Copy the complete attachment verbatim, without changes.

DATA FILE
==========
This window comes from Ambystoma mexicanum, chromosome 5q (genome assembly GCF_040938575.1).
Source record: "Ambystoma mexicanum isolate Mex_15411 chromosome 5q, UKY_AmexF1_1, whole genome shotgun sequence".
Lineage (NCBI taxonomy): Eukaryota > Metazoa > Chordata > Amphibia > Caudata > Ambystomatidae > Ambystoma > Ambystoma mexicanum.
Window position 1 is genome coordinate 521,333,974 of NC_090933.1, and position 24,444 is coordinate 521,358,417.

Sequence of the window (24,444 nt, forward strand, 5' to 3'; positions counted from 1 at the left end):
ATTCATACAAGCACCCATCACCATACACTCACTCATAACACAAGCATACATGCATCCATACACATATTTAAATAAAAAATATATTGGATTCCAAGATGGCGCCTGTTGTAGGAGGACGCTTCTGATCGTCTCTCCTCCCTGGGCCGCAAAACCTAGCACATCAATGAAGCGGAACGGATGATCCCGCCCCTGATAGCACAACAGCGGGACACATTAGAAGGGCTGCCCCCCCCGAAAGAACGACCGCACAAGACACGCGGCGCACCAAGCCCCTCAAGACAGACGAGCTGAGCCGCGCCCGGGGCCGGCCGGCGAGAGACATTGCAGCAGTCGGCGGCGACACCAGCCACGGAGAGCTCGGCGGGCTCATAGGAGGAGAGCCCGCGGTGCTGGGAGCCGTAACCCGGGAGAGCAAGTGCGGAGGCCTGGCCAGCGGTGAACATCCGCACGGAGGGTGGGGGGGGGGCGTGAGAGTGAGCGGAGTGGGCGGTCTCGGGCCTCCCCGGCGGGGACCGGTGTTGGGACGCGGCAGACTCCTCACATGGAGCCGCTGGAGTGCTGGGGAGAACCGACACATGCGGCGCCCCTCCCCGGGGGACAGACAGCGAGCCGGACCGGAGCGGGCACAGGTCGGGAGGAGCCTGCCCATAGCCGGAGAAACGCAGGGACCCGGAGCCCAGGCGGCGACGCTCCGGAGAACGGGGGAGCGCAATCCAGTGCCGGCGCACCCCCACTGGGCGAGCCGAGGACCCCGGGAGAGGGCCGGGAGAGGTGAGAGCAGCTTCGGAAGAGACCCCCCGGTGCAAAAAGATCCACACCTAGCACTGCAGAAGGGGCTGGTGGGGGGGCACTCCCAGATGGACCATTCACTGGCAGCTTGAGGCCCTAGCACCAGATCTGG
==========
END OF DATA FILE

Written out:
This window comes from Ambystoma mexicanum, chromosome 5q (genome assembly GCF_040938575.1).
Source record: "Ambystoma mexicanum isolate Mex_15411 chromosome 5q, UKY_AmexF1_1, whole genome shotgun sequence".
Lineage (NCBI taxonomy): Eukaryota > Metazoa > Chordata > Amphibia > Caudata > Ambystomatidae > Ambystoma > Ambystoma mexicanum.
Window position 1 is genome coordinate 521,333,974 of NC_090933.1, and position 24,444 is coordinate 521,358,417.

Sequence of the window (24,444 nt, forward strand, 5' to 3'; positions counted from 1 at the left end):
ATTCATACAAGCACCCATCACCATACACTCACTCATAACACAAGCATACATGCATCCATACACATATTTAAATAAAAAATATATTGGATTCCAAGATGGCGCCTGTTGTAGGAGGACGCTTCTGATCGTCTCTCCTCCCTGGGCCGCAAAACCTAGCACATCAATGAAGCGGAACGGATGATCCCGCCCCTGATAGCACAACAGCGGGACACATTAGAAGGGCTGCCCCCCCCGAAAGAACGACCGCACAAGACACGCGGCGCACCAAGCCCCTCAAGACAGACGAGCTGAGCCGCGCCCGGGGCCGGCCGGCGAGAGACATTGCAGCAGTCGGCGGCGACACCAGCCACGGAGAGCTCGGCGGGCTCATAGGAGGAGAGCCCGCGGTGCTGGGAGCCGTAACCCGGGAGAGCAAGTGCGGAGGCCTGGCCAGCGGTGAACATCCGCACGGAGGGTGGGGGGGGGGCGTGAGAGTGAGCGGAGTGGGCGGTCTCGGGCCTCCCCGGCGGGGACCGGTGTTGGGACGCGGCAGACTCCTCACATGGAGCCGCTGGAGTGCTGGGGAGAACCGACACATGCGGCGCCCCTCCCCGGGGGACAGACAGCGAGCCGGACCGGAGCGGGCACAGGTCGGGAGGAGCCTGCCCATAGCCGGAGAAACGCAGGGACCCGGAGCCCAGGCGGCGACGCTCCGGAGAACGGGGGAGCGCAATCCAGTGCCGGCGCACCCCCACTGGGCGAGCCGAGGACCCCGGGAGAGGGCCGGGAGAGGTGAGAGCAGCTTCGGAAGAGACCCCCCGGTGCAAAAAGATCCACACCTAGCACTGCAGAAGGGGCTGGTGGGGGGGCACTCCCAGATGGACCATTCACTGGCAGCTTGAGGCCCTAGCACCAGATCTGG